It feels like I’ve been doing “Sacred Cow Week” around here lately. I’ve had some reimagining on the brain lately, I guess. I’ve got a good one scheduled for tomorrow when we’ll revisit the subject of leadership, but what we’ve been talking about here is a lot of re-imagining some of the fundamental ways we conceive of church, how we practice it, and what it should look like structurally, procedurally, and practically.

Along these lines, Brad Hightower is asking, Are the Popular Methods of Doing Church Working? Normally the problem with this question would be the definition of “working” (aka, how do you define success?) but Brad puts forward some good thoughts here, and I think his definition of success is somewhat apparent in his post.

Whether we go to traditional church or not, we all agree that the Gospel is intended to bring life transformation. The question I wish to address in this post is whether the current popular methods of doing church are working. Here is my thesis:

The church growth method of serving up spectacular church services with great professional music and slick lean sermons has only served to produce spectator Christians whose only understanding of mission is to bring people to the spectacle.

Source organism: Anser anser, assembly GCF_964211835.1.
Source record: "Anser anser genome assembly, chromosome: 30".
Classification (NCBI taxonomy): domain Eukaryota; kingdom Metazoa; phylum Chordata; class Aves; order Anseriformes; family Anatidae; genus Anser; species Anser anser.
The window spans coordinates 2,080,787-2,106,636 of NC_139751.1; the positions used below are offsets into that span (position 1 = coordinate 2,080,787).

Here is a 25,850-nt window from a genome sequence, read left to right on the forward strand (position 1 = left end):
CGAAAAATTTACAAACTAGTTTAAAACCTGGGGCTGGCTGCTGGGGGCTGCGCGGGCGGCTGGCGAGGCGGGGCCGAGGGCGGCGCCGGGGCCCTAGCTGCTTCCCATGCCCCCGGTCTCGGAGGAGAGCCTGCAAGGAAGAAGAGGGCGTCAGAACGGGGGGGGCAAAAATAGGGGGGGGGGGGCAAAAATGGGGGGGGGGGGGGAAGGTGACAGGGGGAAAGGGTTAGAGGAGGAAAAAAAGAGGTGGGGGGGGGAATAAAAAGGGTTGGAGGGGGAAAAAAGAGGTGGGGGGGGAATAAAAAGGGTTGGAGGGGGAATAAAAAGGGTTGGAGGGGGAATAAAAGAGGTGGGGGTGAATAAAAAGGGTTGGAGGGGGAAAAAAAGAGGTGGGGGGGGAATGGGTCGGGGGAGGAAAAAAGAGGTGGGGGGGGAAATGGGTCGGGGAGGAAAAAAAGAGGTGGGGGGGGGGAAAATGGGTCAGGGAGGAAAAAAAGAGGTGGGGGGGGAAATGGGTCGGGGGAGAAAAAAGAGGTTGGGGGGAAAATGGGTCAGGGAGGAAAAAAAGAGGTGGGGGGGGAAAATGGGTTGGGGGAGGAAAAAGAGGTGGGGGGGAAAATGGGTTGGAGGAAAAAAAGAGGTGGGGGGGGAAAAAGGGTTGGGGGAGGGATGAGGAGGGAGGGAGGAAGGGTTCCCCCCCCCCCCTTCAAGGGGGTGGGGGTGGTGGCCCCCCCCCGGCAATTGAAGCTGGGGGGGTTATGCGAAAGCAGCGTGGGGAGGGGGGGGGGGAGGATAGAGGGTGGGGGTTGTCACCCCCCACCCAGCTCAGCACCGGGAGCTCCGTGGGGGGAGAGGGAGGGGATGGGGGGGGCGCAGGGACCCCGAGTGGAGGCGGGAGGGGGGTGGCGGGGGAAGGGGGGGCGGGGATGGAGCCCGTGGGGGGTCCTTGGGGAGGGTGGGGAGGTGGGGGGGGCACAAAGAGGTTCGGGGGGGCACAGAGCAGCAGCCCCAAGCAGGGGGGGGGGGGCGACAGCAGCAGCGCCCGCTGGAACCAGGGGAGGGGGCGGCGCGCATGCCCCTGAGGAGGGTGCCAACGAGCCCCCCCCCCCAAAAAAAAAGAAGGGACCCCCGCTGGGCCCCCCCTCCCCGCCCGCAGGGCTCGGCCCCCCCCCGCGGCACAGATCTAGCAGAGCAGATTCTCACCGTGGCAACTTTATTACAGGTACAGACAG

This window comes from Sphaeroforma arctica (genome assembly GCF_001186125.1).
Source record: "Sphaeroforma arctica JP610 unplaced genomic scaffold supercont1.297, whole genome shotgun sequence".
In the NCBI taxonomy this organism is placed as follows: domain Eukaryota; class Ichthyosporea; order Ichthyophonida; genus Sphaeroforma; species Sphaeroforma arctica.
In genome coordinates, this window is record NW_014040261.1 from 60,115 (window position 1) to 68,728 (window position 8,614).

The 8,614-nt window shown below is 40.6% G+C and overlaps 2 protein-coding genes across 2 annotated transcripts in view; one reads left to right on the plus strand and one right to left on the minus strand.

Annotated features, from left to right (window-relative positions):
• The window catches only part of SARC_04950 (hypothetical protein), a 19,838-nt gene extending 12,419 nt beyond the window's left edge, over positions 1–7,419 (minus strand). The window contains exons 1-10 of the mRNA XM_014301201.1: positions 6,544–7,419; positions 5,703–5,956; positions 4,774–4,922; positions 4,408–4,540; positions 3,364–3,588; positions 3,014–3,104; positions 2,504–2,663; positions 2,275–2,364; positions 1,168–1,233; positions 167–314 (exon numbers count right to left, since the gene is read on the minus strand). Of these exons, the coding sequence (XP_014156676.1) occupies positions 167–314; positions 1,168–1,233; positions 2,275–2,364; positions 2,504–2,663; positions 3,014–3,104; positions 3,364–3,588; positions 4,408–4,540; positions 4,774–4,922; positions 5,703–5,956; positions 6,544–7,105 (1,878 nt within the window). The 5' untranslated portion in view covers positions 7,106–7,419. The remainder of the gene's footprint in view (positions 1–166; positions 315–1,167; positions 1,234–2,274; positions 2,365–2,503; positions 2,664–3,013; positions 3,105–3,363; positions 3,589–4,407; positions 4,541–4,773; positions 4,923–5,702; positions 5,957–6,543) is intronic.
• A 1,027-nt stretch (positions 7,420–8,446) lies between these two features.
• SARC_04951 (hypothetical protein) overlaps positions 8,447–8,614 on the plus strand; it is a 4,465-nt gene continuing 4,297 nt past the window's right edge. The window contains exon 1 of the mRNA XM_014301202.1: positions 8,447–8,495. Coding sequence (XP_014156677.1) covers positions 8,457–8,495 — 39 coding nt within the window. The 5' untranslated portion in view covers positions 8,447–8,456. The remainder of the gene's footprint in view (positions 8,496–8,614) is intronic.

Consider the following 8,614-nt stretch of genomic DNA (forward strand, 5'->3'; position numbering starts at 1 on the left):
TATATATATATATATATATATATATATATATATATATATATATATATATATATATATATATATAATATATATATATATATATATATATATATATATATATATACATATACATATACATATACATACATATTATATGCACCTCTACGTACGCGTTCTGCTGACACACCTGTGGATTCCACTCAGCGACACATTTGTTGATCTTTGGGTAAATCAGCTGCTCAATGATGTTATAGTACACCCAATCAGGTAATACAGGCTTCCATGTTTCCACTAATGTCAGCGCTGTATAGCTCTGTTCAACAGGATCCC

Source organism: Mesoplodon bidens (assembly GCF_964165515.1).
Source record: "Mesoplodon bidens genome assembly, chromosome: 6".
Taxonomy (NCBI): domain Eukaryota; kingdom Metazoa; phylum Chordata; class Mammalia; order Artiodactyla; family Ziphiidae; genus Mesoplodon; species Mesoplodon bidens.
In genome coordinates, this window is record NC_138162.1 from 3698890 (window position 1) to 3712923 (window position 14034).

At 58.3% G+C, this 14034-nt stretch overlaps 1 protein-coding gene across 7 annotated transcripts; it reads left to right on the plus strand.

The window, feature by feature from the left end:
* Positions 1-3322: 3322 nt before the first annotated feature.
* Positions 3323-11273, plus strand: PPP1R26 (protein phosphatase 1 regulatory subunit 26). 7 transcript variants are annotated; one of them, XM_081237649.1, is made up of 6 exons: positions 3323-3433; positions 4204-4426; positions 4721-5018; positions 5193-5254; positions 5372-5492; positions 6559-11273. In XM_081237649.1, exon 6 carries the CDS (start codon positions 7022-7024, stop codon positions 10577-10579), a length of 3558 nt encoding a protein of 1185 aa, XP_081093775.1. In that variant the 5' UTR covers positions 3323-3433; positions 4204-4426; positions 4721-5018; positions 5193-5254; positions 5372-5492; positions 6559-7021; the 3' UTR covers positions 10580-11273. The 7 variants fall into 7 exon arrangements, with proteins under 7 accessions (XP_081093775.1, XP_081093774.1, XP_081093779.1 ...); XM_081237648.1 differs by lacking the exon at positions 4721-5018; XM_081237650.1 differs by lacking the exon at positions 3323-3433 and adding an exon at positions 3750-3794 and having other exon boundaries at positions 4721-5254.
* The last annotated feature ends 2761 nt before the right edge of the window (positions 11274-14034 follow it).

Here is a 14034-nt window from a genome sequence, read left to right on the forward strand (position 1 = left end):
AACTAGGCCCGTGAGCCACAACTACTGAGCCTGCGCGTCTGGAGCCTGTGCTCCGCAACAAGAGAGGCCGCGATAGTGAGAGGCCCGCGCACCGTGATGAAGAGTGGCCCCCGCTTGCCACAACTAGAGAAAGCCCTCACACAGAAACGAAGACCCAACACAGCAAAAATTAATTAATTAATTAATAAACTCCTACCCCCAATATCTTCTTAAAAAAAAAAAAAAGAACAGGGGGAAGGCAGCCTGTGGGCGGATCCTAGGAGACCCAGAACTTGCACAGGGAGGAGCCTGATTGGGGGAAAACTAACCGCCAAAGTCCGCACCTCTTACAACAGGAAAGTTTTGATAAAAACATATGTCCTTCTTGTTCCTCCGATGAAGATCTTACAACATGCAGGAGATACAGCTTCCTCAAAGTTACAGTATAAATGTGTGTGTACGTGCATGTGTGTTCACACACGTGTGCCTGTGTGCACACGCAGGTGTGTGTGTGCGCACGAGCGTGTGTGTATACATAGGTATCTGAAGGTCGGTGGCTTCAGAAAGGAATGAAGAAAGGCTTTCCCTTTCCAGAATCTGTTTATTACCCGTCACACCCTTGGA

Though no one puts it so bluntly, this method of professionalism is what most every church in America is trying to do. We try to draw people to church by having a well crafted church service. It is the craft of the service that is to create an inspirational moment for the observer and bring them back next week. There are endless reasons why this approach to church is just plain wrong.

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